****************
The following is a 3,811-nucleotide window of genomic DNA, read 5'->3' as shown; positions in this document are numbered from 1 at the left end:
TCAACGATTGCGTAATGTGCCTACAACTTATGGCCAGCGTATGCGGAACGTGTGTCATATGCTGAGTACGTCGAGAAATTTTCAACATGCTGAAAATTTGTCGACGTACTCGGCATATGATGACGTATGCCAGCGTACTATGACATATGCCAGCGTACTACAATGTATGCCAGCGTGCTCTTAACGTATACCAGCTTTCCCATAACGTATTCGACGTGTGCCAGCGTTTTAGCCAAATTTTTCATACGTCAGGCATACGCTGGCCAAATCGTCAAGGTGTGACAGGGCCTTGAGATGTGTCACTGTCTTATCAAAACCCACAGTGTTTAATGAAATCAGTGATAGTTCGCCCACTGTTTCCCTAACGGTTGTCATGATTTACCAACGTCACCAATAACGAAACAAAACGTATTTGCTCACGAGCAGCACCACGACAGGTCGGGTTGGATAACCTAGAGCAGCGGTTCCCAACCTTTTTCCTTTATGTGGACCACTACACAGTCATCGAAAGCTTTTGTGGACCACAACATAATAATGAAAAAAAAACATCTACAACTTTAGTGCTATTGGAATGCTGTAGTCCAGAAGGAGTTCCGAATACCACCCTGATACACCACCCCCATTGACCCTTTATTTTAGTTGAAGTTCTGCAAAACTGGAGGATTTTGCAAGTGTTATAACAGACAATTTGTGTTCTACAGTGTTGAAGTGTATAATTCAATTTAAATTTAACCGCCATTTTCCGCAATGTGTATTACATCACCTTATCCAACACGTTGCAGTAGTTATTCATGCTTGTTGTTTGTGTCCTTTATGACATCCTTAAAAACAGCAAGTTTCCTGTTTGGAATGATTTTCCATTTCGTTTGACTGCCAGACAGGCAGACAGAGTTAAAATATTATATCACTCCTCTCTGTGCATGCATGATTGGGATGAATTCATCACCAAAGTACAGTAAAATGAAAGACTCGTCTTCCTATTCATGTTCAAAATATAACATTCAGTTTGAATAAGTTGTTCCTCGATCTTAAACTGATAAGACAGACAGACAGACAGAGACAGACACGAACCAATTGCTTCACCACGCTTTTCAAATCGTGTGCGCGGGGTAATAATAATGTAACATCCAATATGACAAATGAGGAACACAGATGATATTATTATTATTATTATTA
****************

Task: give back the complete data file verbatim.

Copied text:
The following is a 3,811-nucleotide window of genomic DNA, read 5'->3' as shown; positions in this document are numbered from 1 at the left end:
TCAACGATTGCGTAATGTGCCTACAACTTATGGCCAGCGTATGCGGAACGTGTGTCATATGCTGAGTACGTCGAGAAATTTTCAACATGCTGAAAATTTGTCGACGTACTCGGCATATGATGACGTATGCCAGCGTACTATGACATATGCCAGCGTACTACAATGTATGCCAGCGTGCTCTTAACGTATACCAGCTTTCCCATAACGTATTCGACGTGTGCCAGCGTTTTAGCCAAATTTTTCATACGTCAGGCATACGCTGGCCAAATCGTCAAGGTGTGACAGGGCCTTGAGATGTGTCACTGTCTTATCAAAACCCACAGTGTTTAATGAAATCAGTGATAGTTCGCCCACTGTTTCCCTAACGGTTGTCATGATTTACCAACGTCACCAATAACGAAACAAAACGTATTTGCTCACGAGCAGCACCACGACAGGTCGGGTTGGATAACCTAGAGCAGCGGTTCCCAACCTTTTTCCTTTATGTGGACCACTACACAGTCATCGAAAGCTTTTGTGGACCACAACATAATAATGAAAAAAAAACATCTACAACTTTAGTGCTATTGGAATGCTGTAGTCCAGAAGGAGTTCCGAATACCACCCTGATACACCACCCCCATTGACCCTTTATTTTAGTTGAAGTTCTGCAAAACTGGAGGATTTTGCAAGTGTTATAACAGACAATTTGTGTTCTACAGTGTTGAAGTGTATAATTCAATTTAAATTTAACCGCCATTTTCCGCAATGTGTATTACATCACCTTATCCAACACGTTGCAGTAGTTATTCATGCTTGTTGTTTGTGTCCTTTATGACATCCTTAAAAACAGCAAGTTTCCTGTTTGGAATGATTTTCCATTTCGTTTGACTGCCAGACAGGCAGACAGAGTTAAAATATTATATCACTCCTCTCTGTGCATGCATGATTGGGATGAATTCATCACCAAAGTACAGTAAAATGAAAGACTCGTCTTCCTATTCATGTTCAAAATATAACATTCAGTTTGAATAAGTTGTTCCTCGATCTTAAACTGATAAGACAGACAGACAGACAGAGACAGACACGAACCAATTGCTTCACCACGCTTTTCAAATCGTGTGCGCGGGGTAATAATAATGTAACATCCAATATGACAAATGAGGAACACAGATGATATTATTATTATTATTATTA